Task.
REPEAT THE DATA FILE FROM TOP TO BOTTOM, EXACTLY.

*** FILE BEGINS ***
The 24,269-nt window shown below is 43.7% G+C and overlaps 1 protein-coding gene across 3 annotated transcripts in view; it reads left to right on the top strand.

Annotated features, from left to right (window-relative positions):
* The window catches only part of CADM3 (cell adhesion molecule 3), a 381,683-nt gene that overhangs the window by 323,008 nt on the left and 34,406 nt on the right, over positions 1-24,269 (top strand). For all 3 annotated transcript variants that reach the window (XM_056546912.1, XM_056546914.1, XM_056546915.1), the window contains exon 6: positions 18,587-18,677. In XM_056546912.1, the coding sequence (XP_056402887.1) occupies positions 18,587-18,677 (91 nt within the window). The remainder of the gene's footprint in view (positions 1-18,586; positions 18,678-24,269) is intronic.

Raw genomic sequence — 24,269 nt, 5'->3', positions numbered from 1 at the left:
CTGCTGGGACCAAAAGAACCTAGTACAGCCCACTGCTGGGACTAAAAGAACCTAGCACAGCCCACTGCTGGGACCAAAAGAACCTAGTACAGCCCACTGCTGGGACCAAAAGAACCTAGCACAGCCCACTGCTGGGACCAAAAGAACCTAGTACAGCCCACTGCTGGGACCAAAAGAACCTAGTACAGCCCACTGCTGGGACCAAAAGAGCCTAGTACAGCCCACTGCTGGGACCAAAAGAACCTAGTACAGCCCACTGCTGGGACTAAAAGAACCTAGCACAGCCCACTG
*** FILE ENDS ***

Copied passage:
The 24,269-nt window shown below is 43.7% G+C and overlaps 1 protein-coding gene across 3 annotated transcripts in view; it reads left to right on the top strand.

Annotated features, from left to right (window-relative positions):
* The window catches only part of CADM3 (cell adhesion molecule 3), a 381,683-nt gene that overhangs the window by 323,008 nt on the left and 34,406 nt on the right, over positions 1-24,269 (top strand). For all 3 annotated transcript variants that reach the window (XM_056546912.1, XM_056546914.1, XM_056546915.1), the window contains exon 6: positions 18,587-18,677. In XM_056546912.1, the coding sequence (XP_056402887.1) occupies positions 18,587-18,677 (91 nt within the window). The remainder of the gene's footprint in view (positions 1-18,586; positions 18,678-24,269) is intronic.

Raw genomic sequence — 24,269 nt, 5'->3', positions numbered from 1 at the left:
CTGCTGGGACCAAAAGAACCTAGTACAGCCCACTGCTGGGACTAAAAGAACCTAGCACAGCCCACTGCTGGGACCAAAAGAACCTAGTACAGCCCACTGCTGGGACCAAAAGAACCTAGCACAGCCCACTGCTGGGACCAAAAGAACCTAGTACAGCCCACTGCTGGGACCAAAAGAACCTAGTACAGCCCACTGCTGGGACCAAAAGAGCCTAGTACAGCCCACTGCTGGGACCAAAAGAACCTAGTACAGCCCACTGCTGGGACTAAAAGAACCTAGCACAGCCCACTG